24 Nov, 2010 The need for pre-evangelism, Part I.

One of the core values of this ministry is a recognition of the need for pre-evangelism. The next two blogs are going to be on this. In the first I here insert a summary of a brief article by Dr. David Geisler on the topic.


Pre-Evangelism in the New Millennium

By Dr. David Geisler, President, Meekness and Truth Ministries Inc.

What is it?

If evangelism is planting seeds of the gospel, pre-evangelism is tilling the soil that the seeds will be planted in (1 Cor. 3:6).

Why is it needed?

(Generally Speaking)

In the world we live in today, pre-evangelism is important for Christians to learn about because the ground of people’s hearts and minds may not be fertile enough for the seeds of the gospel.

Three specific reason why training in pre-evangelism is needed today!

1. Old evangelism paradigms are insufficient

One of my former students said, “As a Campus Crusade staff, I am trained in using the four spiritual laws and some apologetic skills, but I have problems trying to integrate them during evangelism. When people indicate that they were not interested, I could only ask them for the reason and then invite them for an evangelistic bible study or share my personal testimony. This (pre-evangelism) model helps me to go further by asking questions, identifying the barrier, and finding common ground in my conversations with non-believers.”

– Former student at East Asia School of Theology

2. Our changing world

The world we live in today can be characterized by a rejection of moral absolutes, a deep religious skepticism, and an indifference or outright rejection of objective truth, hence creating problems for us in the area of evangelism.

Cultural anthropologist Gene Veith points out that “It is hard to proclaim the forgiveness of sins to people who believe that, since morality is relative, they have no sins to forgive.”

An increasing number of non-Christians may even perceive our message as irrelevant, or at the very least no better than any other perspective. As a result, this makes our task in doing evangelism more difficult than ever before.

3. The world’s perspective on those who believe in absolute truth

Not only do we live in a world characterized by a rejection of moral absolutes, a deep religious skepticism, and an indifference or outright rejection of objective truth, but there is also actually a hostility towards those of us who claim to know the truth! For us to claim that Jesus is the only way, the truth and the life sounds arrogant and intolerant. As a result Christians are finding greater obstacles to proclaiming a simple gospel message. The nature of what we are claiming about Christ is clashing with our changing culture!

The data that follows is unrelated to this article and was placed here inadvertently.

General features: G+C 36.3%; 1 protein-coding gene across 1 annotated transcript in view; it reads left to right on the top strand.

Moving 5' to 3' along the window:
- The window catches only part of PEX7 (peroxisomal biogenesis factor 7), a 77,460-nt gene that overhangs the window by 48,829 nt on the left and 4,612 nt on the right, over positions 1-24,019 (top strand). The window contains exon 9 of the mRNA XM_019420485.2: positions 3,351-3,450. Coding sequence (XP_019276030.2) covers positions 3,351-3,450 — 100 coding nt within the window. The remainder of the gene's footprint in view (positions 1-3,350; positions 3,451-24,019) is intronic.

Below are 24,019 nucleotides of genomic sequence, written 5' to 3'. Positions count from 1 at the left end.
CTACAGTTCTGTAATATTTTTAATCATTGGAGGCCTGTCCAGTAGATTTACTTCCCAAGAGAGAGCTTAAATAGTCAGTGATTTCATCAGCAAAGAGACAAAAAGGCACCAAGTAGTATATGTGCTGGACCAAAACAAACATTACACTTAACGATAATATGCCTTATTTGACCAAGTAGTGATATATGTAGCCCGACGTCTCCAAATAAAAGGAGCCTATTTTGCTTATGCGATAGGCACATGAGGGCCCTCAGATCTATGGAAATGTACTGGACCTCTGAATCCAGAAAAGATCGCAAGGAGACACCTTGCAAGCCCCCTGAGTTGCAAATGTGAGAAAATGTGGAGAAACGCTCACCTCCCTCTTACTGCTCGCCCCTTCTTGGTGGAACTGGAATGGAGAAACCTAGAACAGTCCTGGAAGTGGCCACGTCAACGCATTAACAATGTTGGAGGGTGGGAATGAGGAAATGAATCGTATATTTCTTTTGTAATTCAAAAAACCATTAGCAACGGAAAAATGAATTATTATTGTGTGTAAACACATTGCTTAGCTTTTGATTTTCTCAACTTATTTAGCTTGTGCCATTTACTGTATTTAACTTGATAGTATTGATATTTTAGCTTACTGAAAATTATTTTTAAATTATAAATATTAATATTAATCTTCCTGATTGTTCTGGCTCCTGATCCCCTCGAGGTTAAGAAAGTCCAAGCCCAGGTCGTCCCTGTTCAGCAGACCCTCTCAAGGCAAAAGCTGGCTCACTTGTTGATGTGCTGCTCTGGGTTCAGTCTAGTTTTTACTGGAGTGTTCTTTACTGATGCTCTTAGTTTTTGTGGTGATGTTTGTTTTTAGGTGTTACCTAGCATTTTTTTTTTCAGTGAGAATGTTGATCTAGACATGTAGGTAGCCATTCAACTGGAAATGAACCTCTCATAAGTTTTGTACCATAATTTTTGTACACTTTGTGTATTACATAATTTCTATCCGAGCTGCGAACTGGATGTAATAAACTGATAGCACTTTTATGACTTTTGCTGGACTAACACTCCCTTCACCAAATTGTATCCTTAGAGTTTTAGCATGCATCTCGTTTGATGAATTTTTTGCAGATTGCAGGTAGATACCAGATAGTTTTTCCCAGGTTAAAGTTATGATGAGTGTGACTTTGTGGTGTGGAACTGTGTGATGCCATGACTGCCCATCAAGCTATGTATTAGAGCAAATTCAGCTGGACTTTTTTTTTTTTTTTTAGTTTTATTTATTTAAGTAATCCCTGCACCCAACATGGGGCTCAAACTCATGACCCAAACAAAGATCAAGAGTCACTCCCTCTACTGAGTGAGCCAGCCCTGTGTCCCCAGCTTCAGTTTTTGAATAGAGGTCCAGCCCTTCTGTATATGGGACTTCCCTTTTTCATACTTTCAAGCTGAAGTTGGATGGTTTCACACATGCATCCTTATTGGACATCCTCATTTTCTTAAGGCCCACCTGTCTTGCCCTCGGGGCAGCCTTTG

It is possible for us to understand the times in which we live (1 Chronicles 12:32). Doing so, we can respond by giving increasing attention to pre-evangelism. In so doing we may find increasing effectiveness in our witnessing to others.


(Dave Mann again) I put it to you that effectiveness in evangelism is still possible in our post-modern and post-Christian societies of today. It is our approach that needs to change – and there are forerunners, like Dr. David, who can greatly help us in this. Even in the area of ‘street evangelism’, which is scary to many because of the increasing resistance to this method in past decades, there are those who are finding renewed effectiveness as they adapt their methods and materials to todays way of thinking.

The real issue, therefore, in my view, is of love in our hearts (or, more specifically, of the lack of it). While we may need to learn new things to be effective, we will only be motivated to actually do so if we first actually care about those without Christ.

In the next blog I will write my own simple reflections on the need for pre-evangelism. The matter of caring for the lost will be covered at another time.

I recommend David Geisler’s website to you – www.meeknessandtruth.org

– The approach is summarised as ‘Conversational Evangelism’.

– See below for a couple of well known peoples recommendations on this also.

I strongly believe in the value of what his ministry is communicating to the wider Church, but also believe that restoring an increased passion for the gospel and love for the lost in God’s Church is the greatest challenge! Great trainings and resources are available – its just that many are unwilling to give time to learning! Pastors – could you lead the way?


Fyi only, a couple of recommendations for Dr. David Geisler’s approach

“The Conversational Evangelism approach is one of the few transferable methodologies I’ve seen that seeks to integrate Christian evidence into one’s daily witness to more effectively reach the hearts and minds of skeptics, pluralists, and postmodernists of this current age. I believe that every church would benefit by integrating the concepts of Conversational Evangelism into their existing evangelistic programs and strategies!” Josh McDowell

“David Geisler’s Conversational Evangelism model is a winsome and effective presentation of how skeptics perceive the Gospel and how we might help them discover its truth for themselves. While recognizing the vital role of the Holy Spirit in the process, he illustrates how asking probing questions and pointing out the inconsistencies between belief and behavior till the ground—and is often the pre-evangelism necessary—to help remove long-entrenched barriers to the Gospel. I enthusiastically recommend David’s pre-evangelism methodology and his work through Meekness and Truth Ministries.” Ravi Zacharias

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